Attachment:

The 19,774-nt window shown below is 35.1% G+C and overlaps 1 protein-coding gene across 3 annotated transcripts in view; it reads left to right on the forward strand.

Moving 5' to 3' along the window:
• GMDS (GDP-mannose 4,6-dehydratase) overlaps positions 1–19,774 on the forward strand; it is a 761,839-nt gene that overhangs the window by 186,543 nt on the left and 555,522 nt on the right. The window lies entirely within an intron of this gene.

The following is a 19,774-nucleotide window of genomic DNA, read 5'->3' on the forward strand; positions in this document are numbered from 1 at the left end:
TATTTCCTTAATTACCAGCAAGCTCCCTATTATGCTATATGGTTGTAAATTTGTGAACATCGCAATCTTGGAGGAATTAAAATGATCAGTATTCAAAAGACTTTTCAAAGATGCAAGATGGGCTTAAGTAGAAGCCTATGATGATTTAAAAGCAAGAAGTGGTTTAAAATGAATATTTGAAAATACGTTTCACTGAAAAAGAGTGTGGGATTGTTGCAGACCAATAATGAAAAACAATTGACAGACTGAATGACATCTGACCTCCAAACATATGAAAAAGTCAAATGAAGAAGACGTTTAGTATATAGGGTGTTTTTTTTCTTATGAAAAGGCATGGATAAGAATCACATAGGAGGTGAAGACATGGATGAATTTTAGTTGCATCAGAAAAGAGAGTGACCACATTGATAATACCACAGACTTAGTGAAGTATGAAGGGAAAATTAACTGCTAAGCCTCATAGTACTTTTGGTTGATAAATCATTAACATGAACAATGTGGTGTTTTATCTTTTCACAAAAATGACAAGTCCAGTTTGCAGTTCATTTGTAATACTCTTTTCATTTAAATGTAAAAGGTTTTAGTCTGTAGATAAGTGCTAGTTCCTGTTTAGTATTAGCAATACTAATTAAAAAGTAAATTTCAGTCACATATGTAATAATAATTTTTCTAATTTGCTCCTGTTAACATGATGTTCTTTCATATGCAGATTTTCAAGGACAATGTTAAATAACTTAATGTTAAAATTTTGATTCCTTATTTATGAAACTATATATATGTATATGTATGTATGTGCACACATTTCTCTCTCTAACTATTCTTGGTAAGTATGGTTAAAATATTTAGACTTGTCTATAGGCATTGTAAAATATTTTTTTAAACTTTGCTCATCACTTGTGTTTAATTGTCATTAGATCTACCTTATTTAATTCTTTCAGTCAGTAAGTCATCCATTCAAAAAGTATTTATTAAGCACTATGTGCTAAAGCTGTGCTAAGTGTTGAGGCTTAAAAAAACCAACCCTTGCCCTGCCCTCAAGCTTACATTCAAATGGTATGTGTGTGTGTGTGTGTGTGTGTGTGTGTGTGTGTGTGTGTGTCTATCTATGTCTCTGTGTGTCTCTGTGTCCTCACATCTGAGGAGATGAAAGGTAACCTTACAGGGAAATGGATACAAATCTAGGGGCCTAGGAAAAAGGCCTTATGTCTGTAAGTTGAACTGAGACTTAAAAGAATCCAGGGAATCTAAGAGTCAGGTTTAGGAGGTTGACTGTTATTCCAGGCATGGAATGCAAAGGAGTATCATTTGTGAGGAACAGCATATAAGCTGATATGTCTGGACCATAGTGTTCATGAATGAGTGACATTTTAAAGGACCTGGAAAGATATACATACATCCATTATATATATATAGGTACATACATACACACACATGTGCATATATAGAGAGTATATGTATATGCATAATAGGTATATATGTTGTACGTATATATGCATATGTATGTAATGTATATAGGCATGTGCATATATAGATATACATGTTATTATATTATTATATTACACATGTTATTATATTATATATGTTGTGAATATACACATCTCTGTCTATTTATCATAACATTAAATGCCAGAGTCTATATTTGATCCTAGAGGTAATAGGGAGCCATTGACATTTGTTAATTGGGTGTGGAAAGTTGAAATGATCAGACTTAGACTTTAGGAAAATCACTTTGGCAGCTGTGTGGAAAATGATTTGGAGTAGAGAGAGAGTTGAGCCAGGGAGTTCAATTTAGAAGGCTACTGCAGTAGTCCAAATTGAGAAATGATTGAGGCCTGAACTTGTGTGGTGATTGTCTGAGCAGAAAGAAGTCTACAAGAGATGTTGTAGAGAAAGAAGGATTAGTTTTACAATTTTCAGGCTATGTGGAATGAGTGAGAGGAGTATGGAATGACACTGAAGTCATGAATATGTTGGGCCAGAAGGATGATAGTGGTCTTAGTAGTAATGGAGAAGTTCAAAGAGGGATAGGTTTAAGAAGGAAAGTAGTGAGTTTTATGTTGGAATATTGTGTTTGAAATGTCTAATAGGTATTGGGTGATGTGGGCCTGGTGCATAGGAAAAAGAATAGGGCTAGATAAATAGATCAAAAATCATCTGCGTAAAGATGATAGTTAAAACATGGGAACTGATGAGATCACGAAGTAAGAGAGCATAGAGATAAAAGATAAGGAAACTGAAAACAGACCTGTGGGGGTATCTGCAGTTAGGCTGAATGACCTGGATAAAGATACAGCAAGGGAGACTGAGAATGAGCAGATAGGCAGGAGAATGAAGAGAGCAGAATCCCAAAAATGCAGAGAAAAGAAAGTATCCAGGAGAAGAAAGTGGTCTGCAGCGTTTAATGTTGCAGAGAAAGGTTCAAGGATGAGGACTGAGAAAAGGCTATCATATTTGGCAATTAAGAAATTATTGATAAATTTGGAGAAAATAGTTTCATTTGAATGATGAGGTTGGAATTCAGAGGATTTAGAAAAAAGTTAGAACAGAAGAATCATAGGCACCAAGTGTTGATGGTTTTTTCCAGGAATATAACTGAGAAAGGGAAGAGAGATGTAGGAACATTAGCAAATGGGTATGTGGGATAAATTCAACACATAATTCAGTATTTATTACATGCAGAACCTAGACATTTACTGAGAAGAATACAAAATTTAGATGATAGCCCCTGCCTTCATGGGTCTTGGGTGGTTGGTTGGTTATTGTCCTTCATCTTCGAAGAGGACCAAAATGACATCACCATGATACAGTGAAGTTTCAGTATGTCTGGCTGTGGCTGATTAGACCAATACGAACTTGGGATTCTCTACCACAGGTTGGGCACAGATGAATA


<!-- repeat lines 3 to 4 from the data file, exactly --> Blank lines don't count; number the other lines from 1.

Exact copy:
• GMDS (GDP-mannose 4,6-dehydratase) overlaps positions 1–19,774 on the forward strand; it is a 761,839-nt gene that overhangs the window by 186,543 nt on the left and 555,522 nt on the right. The window lies entirely within an intron of this gene.

The following is a 19,774-nucleotide window of genomic DNA, read 5'->3' on the forward strand; positions in this document are numbered from 1 at the left end: